ArtistsUntold is a Black owned clothing brand that fuses art and fashion. The online retail platform provides up-and-coming Black artists with the opportunity to promote and monetize their artwork through apparel and fine art sales.
We spoke with co-founder, Jordan Abdur-Raoof to find out more about the company and its mission to empower Black artists.
What inspired the creation of ArtistsUntold and its business model?
I had followed this woman on Instagram for years and she was selling her artwork on apparel. I bought a shirt of hers, and it was just poor quality to be frank. It was then that I was like, you know this is something that I can do.
I could share the artists’ story, their art, and their mission by creating a platform to pay the artists a portion of each sale. It had everything that I was looking for in a social venture.
I talked with 30 to 40 people who critiqued it here and there, but generally speaking it seemed like a value proposition that a lot of artists really needed. The one thing that I think is unique to us is that we pay multiples higher than the industry standard to artists. Also, a lot of companies will make artists sign exclusivity agreements where they do not own their artwork anymore, but with us they still retain ownership.
Essentially the artists are licensing the artwork out to us, and if they one day decided that they did not want the artwork on ArtistsUntold anymore, easy enough; we will take it down. We are trying to be as pro-artist as possible.
How do you select which artists to work with?
It’s been quite a process. When we first started I’d send out 20 messages a day to different artists who had a few hundred to thousands of followers. And 99 percent of the time you wouldn’t get a response. That has now shifted since June with the Black Lives Matter movement, as it accelerated people’s validation of our value proposition and the service that we’re providing.
Now, some artists will reach out to us such as Brandon Brewer. Brandon reached out when he had about 75 followers. I thought to myself, ‘This is unbelievable. I love the work he’s doing, and I love his creative process along with what he communicates through his art’
Another example is Uzo, who had only a few thousand followers when we first partnered but now has about 50,000. Seeing them grow exponentially has been really exciting, and I am happy that I was able to see artists and their vision, discuss with our team, and run with it.
Now, it’s almost 100% inbound and we have artists apply and unfortunately, we need to turn artists down from time to time.
What is the most rewarding and most challenging thing about being an entrepreneur?
The challenges and rewards go hand in hand. The hardest part of this is not having a blueprint, but that is what makes this so much fun. Everyday there is a new challenge, or idea, that we need to handle or implement. We are a smaller firm so we are extremely receptive and work hard to pivot quickly depending on customer feedback.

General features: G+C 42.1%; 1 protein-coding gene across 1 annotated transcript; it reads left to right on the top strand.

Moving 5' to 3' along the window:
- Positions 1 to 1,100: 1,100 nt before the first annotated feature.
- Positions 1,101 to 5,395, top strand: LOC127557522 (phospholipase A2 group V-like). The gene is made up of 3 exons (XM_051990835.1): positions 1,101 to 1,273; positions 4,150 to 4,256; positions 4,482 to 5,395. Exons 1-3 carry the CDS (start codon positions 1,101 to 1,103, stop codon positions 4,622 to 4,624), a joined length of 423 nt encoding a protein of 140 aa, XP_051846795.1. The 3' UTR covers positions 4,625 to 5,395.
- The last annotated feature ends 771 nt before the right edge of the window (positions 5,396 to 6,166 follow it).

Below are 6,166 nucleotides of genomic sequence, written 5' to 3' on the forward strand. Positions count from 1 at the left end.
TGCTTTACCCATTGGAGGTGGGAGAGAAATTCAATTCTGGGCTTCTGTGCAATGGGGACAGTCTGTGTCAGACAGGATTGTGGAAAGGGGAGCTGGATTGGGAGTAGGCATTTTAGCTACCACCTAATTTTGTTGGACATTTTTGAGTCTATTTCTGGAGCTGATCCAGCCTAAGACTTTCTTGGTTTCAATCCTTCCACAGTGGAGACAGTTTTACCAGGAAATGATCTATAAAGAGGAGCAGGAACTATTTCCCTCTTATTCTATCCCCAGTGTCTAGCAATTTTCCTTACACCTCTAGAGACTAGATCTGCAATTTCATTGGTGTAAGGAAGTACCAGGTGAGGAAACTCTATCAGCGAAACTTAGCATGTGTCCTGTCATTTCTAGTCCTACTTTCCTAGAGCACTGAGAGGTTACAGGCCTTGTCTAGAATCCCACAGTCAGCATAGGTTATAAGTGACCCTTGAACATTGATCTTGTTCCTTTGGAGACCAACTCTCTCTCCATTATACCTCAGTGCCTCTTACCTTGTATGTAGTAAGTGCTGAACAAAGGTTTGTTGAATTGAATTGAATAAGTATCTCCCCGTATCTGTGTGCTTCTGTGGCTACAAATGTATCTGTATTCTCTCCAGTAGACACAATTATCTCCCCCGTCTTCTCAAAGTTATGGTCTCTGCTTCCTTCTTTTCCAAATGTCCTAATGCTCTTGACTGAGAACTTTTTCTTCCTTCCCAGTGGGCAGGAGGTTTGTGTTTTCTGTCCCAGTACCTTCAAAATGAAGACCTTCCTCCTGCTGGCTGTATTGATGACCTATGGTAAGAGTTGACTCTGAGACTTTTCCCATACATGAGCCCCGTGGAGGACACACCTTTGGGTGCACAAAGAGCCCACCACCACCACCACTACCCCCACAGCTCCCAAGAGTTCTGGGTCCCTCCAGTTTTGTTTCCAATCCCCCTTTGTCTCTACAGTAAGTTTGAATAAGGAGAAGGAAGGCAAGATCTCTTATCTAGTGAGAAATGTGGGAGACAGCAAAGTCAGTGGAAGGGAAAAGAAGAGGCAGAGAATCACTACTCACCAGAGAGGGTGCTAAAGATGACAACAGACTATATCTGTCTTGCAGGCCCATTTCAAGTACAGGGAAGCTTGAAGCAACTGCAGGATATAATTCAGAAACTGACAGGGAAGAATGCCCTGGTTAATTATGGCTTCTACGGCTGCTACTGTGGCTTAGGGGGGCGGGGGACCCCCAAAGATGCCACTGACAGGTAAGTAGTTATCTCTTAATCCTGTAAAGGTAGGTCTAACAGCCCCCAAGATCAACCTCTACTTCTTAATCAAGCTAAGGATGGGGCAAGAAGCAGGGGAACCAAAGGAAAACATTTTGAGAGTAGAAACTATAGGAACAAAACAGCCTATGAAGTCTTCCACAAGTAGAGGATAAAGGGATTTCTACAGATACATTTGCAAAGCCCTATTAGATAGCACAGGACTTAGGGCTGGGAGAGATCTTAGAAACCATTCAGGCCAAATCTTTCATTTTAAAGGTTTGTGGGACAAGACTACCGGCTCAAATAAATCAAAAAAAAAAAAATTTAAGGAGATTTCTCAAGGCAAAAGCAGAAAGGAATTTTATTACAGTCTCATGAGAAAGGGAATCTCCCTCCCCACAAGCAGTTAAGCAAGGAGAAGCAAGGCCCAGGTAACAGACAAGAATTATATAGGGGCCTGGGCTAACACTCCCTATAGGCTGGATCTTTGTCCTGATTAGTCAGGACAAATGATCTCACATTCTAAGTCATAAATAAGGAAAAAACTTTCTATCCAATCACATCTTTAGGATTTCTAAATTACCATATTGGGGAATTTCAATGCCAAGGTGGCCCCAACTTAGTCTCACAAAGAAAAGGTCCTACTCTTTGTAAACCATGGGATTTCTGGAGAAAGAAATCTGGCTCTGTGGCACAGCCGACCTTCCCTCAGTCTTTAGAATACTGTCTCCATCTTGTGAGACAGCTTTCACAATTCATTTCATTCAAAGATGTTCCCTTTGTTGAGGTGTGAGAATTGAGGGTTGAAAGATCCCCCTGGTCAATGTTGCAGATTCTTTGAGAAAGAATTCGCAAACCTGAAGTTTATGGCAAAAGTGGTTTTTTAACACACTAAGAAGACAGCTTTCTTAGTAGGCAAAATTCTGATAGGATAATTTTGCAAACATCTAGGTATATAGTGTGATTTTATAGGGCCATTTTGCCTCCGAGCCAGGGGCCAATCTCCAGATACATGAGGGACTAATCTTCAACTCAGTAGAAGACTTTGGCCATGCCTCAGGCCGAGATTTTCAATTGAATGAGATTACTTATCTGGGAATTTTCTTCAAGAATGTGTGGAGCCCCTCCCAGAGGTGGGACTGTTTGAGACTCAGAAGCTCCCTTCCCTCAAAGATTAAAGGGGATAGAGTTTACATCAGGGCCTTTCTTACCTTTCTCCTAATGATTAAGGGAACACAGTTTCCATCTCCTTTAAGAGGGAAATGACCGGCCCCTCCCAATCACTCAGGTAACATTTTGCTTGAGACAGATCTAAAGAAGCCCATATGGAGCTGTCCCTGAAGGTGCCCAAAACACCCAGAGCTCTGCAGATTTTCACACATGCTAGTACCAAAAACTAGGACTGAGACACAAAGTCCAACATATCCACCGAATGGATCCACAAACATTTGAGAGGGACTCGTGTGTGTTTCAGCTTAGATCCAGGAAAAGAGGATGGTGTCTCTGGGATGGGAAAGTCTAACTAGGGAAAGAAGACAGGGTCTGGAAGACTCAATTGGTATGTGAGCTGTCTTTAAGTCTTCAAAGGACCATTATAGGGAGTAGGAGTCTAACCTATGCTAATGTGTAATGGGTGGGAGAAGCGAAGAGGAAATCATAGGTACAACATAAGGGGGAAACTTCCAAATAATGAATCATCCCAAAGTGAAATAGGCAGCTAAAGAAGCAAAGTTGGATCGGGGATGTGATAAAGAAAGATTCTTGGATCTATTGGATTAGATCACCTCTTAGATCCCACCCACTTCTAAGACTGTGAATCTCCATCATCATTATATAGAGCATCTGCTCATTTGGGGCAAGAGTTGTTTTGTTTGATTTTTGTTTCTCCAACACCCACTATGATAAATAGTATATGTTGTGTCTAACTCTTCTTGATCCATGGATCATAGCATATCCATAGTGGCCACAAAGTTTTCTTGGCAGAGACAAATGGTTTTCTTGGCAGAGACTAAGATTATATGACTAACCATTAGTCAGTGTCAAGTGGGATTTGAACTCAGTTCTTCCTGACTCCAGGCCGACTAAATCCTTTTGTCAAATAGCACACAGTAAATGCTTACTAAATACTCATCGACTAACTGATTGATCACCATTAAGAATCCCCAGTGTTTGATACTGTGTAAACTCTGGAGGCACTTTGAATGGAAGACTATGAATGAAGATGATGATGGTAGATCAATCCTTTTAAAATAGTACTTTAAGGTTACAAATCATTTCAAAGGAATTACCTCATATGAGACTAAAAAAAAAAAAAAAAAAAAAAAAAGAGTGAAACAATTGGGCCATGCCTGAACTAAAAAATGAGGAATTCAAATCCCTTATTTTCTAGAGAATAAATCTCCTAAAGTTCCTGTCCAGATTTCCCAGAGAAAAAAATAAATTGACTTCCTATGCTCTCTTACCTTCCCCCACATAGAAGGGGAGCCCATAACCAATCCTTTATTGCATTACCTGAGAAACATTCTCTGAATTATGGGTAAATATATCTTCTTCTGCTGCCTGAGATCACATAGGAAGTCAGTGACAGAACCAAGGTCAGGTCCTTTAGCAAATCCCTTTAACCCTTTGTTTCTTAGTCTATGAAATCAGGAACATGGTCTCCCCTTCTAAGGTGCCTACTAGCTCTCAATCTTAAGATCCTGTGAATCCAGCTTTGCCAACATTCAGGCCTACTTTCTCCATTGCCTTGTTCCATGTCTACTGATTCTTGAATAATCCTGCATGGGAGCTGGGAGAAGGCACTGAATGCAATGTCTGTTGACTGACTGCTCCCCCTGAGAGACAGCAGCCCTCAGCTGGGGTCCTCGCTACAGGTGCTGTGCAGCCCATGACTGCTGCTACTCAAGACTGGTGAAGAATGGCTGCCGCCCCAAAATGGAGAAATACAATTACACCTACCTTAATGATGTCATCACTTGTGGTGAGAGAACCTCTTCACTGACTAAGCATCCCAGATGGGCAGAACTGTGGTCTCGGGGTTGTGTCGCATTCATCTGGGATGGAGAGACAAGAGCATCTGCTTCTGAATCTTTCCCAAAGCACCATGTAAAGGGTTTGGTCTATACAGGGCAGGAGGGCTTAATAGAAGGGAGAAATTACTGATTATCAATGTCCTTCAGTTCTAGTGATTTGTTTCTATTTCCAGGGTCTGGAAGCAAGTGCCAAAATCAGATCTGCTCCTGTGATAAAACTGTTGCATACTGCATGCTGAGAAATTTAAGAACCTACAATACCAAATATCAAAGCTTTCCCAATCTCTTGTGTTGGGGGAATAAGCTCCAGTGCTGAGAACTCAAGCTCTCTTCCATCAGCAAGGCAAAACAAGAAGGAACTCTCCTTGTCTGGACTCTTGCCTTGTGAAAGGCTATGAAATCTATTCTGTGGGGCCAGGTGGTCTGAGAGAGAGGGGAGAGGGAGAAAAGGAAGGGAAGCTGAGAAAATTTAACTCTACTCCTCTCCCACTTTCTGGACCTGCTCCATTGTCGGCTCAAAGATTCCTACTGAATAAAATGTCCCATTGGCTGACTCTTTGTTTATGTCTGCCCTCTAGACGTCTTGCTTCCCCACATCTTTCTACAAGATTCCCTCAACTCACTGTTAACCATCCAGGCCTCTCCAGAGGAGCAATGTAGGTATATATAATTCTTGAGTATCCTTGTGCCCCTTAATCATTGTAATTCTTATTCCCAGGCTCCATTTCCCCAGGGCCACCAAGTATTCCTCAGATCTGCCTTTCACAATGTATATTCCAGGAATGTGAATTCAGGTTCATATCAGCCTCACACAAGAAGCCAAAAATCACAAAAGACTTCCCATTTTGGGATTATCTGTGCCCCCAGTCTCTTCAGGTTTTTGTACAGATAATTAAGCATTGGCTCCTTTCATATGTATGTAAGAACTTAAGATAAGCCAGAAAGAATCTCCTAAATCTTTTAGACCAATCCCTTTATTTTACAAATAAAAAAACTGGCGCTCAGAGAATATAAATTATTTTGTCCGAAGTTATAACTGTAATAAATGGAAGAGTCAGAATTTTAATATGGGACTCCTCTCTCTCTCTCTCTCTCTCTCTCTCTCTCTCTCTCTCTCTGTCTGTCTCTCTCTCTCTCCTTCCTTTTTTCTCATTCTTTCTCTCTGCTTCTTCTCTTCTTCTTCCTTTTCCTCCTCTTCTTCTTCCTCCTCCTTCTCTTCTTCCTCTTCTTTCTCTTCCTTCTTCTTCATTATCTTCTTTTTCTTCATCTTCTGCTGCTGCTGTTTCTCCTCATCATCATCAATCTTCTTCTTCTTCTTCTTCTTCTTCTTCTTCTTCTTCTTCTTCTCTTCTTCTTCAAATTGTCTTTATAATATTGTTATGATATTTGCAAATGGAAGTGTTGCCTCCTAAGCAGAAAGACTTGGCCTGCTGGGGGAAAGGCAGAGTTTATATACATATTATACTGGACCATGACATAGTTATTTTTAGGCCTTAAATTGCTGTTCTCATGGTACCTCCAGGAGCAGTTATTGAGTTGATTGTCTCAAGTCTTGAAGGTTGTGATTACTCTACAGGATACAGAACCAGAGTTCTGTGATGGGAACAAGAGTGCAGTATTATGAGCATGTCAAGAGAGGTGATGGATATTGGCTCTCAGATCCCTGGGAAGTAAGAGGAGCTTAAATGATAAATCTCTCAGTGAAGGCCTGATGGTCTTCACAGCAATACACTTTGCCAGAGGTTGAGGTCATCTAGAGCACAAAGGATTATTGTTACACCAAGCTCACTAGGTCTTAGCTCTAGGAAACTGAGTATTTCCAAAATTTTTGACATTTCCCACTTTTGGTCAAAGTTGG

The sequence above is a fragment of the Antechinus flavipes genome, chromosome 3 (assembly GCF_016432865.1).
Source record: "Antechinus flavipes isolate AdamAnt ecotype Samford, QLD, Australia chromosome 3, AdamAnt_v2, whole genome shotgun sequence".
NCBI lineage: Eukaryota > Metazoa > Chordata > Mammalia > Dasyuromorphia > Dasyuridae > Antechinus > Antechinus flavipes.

There is no direction list or manual, so you need to figure everything out for yourself. I make a joke that Google is my best friend, but honestly almost every problem I am confronted with I turn to Google and my partners Xander and Steven and we find a solution.
Whether it’s measuring sales taxes, hiring a marketing firm, figuring out Facebook ads, affiliate programs, shipping, how to best respond to client emails and provide excellent customer service, setting up an EIN & business bank account, accounting, or social media aesthetic we are able to learn, adapt, and implement on the fly.
Where do you see the business in 5 years?
In 5 years, we hope to be recognized as a premier socially conscious and sustainable streetwear & fine art brand. We would like to have a flagship store/gallery in New York and LA combining streetwear, fine art, music, and of course an amazing coffee bar.
We would also like to have a large enough following where any artist on our platform is making enough passive income to pursue art full time whether they have 50 followers or 50,000 followers.
What advice do you have for aspiring entrepreneurs?
First and foremost, is to stop talking about it and actually do it. Create a business plan, share your plan and get as much feedback as possible and adapt on the fly because it will not be perfect. While at Cornell I took a lot of classes on Entrepreneurship that have acted as core pillars for this business.
The most important takeaways for me are to listen and ask for feedback & to adapt quickly based on these ‘interviews’ you are conducting. Lastly, there is a huge component of ‘Grit’ which is a passion and perseverance for long-term and meaningful goals.
You have to have the ability to persist in something you feel passionate about and persevere when you face obstacles. I know every day when I wake up, I am going to work on ArtistsUntold whether I want to or not, because I have a commitment to empowering underrepresented communities both financially and by sharing narratives in a positive light that can challenge the stereotypes that exist in today’s society.
I know we have the potential to create hundreds of thousands of dollars in wealth for Black and underrepresented communities and the power to plant hundreds of thousands of trees. This drives me forward, so whatever you create, create it with the right intentions and try to put more good into the world.